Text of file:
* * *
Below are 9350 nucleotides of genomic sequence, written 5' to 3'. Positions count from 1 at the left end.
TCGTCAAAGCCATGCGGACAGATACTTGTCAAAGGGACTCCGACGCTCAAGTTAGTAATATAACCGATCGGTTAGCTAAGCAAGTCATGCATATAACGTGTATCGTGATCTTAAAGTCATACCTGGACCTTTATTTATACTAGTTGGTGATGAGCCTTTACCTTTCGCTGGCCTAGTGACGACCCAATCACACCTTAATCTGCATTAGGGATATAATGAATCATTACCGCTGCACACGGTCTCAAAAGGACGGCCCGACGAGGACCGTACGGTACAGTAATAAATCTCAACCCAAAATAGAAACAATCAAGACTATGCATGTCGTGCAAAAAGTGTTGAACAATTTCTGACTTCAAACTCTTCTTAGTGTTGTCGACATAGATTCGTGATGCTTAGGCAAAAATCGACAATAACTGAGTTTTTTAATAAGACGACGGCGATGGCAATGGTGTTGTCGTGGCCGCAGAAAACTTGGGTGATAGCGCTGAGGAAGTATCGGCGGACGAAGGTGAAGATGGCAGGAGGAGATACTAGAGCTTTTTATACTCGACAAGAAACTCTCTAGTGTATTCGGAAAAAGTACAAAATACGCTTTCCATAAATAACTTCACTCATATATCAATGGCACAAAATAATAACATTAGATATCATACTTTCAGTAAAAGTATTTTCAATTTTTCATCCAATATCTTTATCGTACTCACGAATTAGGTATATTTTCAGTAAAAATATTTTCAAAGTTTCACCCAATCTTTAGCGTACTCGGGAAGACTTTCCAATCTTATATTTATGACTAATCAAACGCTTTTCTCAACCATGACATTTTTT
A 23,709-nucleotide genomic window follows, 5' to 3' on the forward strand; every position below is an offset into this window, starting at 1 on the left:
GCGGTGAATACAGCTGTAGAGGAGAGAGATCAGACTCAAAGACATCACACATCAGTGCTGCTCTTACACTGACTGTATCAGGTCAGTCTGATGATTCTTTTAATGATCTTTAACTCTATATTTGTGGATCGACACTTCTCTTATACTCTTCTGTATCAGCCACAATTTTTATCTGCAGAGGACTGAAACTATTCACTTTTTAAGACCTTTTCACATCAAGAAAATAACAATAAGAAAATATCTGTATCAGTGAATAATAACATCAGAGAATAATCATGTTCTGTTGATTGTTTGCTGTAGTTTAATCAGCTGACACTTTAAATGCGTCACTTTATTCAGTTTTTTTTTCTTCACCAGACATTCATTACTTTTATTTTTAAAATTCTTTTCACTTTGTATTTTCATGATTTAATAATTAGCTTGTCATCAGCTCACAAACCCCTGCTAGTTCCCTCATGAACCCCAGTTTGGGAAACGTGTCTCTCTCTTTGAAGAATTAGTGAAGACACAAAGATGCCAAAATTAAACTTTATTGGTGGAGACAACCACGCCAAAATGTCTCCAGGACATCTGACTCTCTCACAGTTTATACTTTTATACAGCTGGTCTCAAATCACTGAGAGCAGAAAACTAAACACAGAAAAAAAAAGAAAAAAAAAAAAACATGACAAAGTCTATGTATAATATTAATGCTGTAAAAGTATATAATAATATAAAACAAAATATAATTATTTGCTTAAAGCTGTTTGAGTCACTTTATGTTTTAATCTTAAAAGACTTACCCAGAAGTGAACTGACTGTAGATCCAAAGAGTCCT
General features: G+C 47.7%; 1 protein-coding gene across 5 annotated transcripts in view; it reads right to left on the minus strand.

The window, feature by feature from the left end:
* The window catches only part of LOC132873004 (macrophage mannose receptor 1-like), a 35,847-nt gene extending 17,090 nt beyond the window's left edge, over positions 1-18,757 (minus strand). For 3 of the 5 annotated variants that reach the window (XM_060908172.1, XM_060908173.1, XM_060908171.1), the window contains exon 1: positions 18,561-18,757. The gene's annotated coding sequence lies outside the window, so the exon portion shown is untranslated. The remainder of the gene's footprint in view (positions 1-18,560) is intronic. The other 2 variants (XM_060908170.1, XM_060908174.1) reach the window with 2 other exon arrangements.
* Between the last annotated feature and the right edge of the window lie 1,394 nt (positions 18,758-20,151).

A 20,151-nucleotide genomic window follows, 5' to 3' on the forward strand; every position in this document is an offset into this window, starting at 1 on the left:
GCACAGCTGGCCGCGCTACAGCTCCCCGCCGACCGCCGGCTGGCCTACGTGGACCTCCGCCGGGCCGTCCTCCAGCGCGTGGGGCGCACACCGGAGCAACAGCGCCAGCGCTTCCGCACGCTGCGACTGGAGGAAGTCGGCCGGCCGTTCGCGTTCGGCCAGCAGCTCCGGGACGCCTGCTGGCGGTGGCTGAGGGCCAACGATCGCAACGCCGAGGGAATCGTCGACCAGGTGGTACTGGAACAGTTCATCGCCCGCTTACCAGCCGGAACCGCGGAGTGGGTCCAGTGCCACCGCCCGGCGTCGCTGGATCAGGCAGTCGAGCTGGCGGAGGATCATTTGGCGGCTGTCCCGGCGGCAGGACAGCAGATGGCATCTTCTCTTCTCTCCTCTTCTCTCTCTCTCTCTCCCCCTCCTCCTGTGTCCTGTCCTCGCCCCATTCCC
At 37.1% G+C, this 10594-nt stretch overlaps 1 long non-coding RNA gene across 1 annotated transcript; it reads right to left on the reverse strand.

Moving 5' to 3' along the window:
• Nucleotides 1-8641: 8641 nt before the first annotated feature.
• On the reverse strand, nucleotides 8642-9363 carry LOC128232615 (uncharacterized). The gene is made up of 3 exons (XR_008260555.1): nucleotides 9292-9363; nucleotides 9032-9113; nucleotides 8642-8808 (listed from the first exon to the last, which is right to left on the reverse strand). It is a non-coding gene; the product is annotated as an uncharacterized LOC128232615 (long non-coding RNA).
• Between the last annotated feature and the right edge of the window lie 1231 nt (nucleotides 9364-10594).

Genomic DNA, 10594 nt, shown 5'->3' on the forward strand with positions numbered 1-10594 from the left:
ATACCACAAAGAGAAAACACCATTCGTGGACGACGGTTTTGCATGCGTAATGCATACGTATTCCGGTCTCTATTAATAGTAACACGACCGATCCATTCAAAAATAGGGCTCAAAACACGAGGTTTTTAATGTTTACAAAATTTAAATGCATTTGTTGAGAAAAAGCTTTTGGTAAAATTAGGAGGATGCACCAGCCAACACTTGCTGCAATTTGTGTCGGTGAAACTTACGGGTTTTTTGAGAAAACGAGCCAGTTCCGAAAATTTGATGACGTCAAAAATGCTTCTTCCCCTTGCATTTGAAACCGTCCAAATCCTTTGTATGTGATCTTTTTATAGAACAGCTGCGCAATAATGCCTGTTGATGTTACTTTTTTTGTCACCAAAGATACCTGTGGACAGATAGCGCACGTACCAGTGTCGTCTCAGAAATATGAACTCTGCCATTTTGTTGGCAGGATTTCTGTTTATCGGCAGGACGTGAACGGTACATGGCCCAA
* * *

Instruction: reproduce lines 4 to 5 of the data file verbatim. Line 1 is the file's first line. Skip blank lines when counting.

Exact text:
GCGGTGAATACAGCTGTAGAGGAGAGAGATCAGACTCAAAGACATCACACATCAGTGCTGCTCTTACACTGACTGTATCAGGTCAGTCTGATGATTCTTTTAATGATCTTTAACTCTATATTTGTGGATCGACACTTCTCTTATACTCTTCTGTATCAGCCACAATTTTTATCTGCAGAGGACTGAAACTATTCACTTTTTAAGACCTTTTCACATCAAGAAAATAACAATAAGAAAATATCTGTATCAGTGAATAATAACATCAGAGAATAATCATGTTCTGTTGATTGTTTGCTGTAGTTTAATCAGCTGACACTTTAAATGCGTCACTTTATTCAGTTTTTTTTTCTTCACCAGACATTCATTACTTTTATTTTTAAAATTCTTTTCACTTTGTATTTTCATGATTTAATAATTAGCTTGTCATCAGCTCACAAACCCCTGCTAGTTCCCTCATGAACCCCAGTTTGGGAAACGTGTCTCTCTCTTTGAAGAATTAGTGAAGACACAAAGATGCCAAAATTAAACTTTATTGGTGGAGACAACCACGCCAAAATGTCTCCAGGACATCTGACTCTCTCACAGTTTATACTTTTATACAGCTGGTCTCAAATCACTGAGAGCAGAAAACTAAACACAGAAAAAAAAAGAAAAAAAAAAAAACATGACAAAGTCTATGTATAATATTAATGCTGTAAAAGTATATAATAATATAAAACAAAATATAATTATTTGCTTAAAGCTGTTTGAGTCACTTTATGTTTTAATCTTAAAAGACTTACCCAGAAGTGAACTGACTGTAGATCCAAAGAGTCCT
General features: G+C 47.7%; 1 protein-coding gene across 5 annotated transcripts in view; it reads right to left on the minus strand.